Interview: Jenn J McLeod

Moving to the country over a decade ago to escape the hectic world of corporate communications was like coming home for bestselling Australian novelist, Jenn J McLeod. These days she lives the gypsy life, on the road fulltime and writing heart-warming tales of the Australian country that weave intricate tapestries of friendship, family and love, contemporary human issues and small-town life.

Here is an interview with her on her creative influences.


TRM: What were your favourite texts growing up?

JJMc: I wasn’t exposed to books as a child. My parents’ idea of keeping me entertained while waiting in the car for Dad to play a gig at the local RSL Club, was a few love comics and a bag of Twisties. Growing up in a musical family meant words and story came to me through song, with lyrics being my earliest writing attempt. (Well, poems that when combined with a tune—performed with hairbrush to bedroom mirror—sounded a lot like those emotionally charged country ballads that can tell an entire tale of heartbreak and betrayal in a single song. (Have you heard the joke about country songs? If you play the song backwards, the guy gets his girl and his job back, finds whatever he’s lost, quits crying, and leaves the bar sober!)

I still have my first rejection letter was for a collection of poems. It’s dated 1978. I was eighteen. That same year I gave writing away to follow my dream of acting in a Broadway musical—bringing someone else’s words to life. As it turns out the computer became my keyboard of choice, leaving the old upright piano to languish in the living room, and the daddy longlegs to weave their web around the piano’s soundboard and strings while I weave stories.


What texts do you keep coming back to?

Life’s too short to re-read books. Publishing deadlines and demands keep way too many unread novels on my bookshelf as it is—and all (unashamedly) Australian fiction. That said . . . I have been known to return to a book to de-construct it. A writer can learn a lot from breaking down a well-told story, and even more by identifying what didn’t work in a one that is badly told.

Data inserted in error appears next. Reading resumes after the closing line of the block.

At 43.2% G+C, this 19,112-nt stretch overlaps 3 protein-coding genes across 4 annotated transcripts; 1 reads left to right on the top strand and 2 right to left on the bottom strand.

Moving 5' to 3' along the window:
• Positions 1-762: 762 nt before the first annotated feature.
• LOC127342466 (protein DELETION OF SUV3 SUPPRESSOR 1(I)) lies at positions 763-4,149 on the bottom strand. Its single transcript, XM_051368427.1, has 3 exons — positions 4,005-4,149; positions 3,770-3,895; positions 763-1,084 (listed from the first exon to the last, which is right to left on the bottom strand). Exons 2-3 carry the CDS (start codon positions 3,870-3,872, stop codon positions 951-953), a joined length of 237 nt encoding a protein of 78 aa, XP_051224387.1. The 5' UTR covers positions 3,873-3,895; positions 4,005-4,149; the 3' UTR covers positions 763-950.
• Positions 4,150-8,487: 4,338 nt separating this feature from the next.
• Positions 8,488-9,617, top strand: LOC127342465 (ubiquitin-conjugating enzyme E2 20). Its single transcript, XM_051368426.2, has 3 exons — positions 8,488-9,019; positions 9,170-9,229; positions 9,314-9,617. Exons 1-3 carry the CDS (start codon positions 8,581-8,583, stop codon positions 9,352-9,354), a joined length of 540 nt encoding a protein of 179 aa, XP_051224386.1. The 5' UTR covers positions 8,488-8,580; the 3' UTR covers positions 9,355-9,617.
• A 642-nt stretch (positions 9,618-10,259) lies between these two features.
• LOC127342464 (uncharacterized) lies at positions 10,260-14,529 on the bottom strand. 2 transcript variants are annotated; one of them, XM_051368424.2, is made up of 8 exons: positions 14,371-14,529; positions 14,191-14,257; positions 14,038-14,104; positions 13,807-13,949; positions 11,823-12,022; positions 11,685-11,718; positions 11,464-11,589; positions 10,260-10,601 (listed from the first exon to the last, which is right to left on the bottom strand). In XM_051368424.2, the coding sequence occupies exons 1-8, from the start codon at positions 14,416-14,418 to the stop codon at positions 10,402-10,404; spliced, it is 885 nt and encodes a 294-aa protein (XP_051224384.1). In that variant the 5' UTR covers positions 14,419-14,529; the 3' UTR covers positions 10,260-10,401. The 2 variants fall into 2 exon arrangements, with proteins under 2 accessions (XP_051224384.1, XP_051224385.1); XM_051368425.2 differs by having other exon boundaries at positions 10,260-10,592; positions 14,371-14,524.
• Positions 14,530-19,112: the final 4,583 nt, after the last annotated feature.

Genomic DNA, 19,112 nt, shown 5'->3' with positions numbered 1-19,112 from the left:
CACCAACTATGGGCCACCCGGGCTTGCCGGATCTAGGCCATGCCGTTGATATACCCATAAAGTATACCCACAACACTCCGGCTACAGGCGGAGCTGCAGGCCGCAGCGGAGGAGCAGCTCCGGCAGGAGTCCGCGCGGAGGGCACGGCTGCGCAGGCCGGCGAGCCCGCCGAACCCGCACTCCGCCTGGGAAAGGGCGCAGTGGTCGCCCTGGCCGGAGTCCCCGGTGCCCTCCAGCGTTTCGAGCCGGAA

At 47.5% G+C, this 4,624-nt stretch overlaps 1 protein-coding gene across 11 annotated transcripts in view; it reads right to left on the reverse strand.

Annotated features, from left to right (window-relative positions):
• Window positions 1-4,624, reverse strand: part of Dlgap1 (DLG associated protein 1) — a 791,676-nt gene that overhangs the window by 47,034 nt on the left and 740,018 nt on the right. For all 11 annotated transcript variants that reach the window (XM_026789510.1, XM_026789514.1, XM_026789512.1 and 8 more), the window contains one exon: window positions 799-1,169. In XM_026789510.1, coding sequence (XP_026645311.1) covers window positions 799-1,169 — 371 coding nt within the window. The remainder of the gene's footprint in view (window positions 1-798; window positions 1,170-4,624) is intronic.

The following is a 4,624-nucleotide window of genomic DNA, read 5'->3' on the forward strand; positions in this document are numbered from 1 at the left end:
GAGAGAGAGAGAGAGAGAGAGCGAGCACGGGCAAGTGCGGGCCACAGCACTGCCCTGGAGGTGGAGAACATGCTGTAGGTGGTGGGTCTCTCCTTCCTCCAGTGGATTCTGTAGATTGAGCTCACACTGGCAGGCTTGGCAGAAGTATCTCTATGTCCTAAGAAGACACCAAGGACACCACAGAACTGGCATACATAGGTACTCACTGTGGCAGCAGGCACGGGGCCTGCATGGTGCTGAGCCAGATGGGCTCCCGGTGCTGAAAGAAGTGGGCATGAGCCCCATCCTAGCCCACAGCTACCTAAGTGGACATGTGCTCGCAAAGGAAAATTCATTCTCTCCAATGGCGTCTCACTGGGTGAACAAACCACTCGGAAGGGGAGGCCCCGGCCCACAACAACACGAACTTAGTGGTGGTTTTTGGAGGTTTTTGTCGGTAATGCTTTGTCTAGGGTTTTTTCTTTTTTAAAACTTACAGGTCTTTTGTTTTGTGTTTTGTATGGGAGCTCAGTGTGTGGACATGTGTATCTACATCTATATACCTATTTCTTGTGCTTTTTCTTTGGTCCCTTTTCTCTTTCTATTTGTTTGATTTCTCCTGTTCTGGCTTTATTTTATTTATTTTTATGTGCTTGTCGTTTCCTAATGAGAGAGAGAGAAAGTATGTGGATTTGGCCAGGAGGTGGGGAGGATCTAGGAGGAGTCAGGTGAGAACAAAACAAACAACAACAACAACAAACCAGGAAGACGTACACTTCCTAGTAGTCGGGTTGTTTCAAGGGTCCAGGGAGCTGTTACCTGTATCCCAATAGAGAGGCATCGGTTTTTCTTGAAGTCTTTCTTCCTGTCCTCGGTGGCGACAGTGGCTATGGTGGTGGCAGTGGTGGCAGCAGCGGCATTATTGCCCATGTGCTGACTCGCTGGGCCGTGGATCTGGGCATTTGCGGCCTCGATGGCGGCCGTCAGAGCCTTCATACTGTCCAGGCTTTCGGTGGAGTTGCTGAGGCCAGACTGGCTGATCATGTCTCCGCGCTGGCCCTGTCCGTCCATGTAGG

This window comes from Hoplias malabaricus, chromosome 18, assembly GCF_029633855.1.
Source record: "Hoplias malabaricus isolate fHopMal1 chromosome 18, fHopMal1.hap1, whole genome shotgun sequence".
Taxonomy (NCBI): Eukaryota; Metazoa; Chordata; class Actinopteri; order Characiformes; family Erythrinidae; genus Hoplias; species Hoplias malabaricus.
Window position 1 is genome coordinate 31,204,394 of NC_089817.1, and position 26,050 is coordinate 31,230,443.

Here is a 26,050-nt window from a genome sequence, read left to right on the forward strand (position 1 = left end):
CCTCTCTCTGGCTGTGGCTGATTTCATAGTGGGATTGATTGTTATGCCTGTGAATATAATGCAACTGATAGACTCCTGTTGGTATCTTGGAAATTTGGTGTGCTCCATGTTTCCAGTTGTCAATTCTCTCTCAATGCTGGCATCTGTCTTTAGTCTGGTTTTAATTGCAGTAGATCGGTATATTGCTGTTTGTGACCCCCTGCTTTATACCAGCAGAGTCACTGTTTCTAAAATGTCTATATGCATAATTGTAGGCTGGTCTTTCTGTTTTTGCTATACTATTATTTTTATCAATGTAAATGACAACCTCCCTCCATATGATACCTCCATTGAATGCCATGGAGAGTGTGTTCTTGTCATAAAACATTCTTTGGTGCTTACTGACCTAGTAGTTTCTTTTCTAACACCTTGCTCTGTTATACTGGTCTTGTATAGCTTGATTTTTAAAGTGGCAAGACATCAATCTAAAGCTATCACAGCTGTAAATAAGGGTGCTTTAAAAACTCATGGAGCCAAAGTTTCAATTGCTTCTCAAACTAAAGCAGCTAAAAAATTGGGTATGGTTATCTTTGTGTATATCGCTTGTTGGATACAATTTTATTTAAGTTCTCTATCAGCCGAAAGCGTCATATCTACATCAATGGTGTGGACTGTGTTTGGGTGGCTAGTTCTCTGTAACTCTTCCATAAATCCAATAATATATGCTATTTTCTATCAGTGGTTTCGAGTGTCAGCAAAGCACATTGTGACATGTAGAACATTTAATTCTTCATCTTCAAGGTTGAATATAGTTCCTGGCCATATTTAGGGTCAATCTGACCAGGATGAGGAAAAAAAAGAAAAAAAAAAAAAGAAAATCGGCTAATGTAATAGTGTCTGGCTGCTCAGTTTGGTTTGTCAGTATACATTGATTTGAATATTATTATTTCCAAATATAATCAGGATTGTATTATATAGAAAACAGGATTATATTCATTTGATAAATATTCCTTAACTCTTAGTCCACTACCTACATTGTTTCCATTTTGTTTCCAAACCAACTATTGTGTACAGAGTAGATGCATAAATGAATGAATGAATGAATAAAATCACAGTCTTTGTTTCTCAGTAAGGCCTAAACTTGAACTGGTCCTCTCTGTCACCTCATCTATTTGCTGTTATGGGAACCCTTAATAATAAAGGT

Are there texts that relate to your life?

Only if there is a book out there titled Extraordinarily Ordinary and Extremely Lucky. That would sum up how I see myself and my success late in life. My contemporary stories about family and relationships relate to lives readers can identify with and while I refrain from writing myself into my stories, some plotlines and characters do come from personal experiences—in particular, my character ‘Alice’ from Season of Shadow and Light. Most recently I spent three months camped in the caravan in a paddock on a fifth-generation cattle property outside Rockhampton (QLD) where I penned a fifth novel. My experiences—both amusing and sobering reflections of life on the land—certainly influenced that story.


Are there any artists and texts that influence you creatively?

Developing my own voice as an author took some time and to understand the type of writer I was and the sort of stories I wanted to tell was largely influenced by authors I loved reading: Monica McInerney, Kate Morton, Nicole Alexander, Liane Moriaty and Dianne Blacklock.

As an established author it is important to stay true to my voice and to achieve this I have to carefully manage those influences. In fact, there are several stages throughout the writing/editing/publishing process that I will not pick up a novel. Maybe I’m afraid of how another author’s work might influence my own, or maybe it’s something to do with too many characters all vying for space in a very crowded and overactive brain!


Are there any quotes or other words of wisdom you find helpful for your practice?

A couple of years short of my 50th, while beginning to think my publishing dream would never happen, I saw this quote from Mark Twain:

“Twenty years from now, you will be more disappointed by the things that you didn’t do than by the ones you did do. So throw off the bowlines. Sail away from the safe harbor. Catch the trade winds in your sails: Explore. Dream. Discover.”

So I did. I explored opportunities, I stayed positive, and I discovered you’re never too old to learn, and that dreams can come true if you have the courage to throw off those bowlines. Solo circumnavigator Paul Lotus once said: “You can’t steer a boat that isn’t moving? Just like life”. So I made my own wind (hmm, that doesn’t sound too good) and the rest is history. I signed with Curtis Brown Literary Agency the day before my 50th birthday and a book deal with Simon and Schuster soon followed.


What is a text that every developing artist should read/watch/listen to?

The one that beats inside their heart.

I wasted years trying to learn my craft by reading the wrong texts and listening to others tell me what and how to write. Firstly, aspiring authors should sit and write. When they do read, the texts should be the type of books they want to write. They should watch the authors they want to be, and they should listen to their heart. Writing the book of my heart is what made House for all Seasons #5 top selling debut novel in 2013.

Four novels later I’m still not convinced a writer needs too many craft books. To those like me (ie they wish they’d listened closer to their English teacher at school) I highly recommend the grammar text titled, Eats, Shoots and Leaves, by Lynne Truss—a grammar lesson that will having you laughing as you learn.


You can find out more about Jenn and her work by visiting her website, or following her on Twitter.

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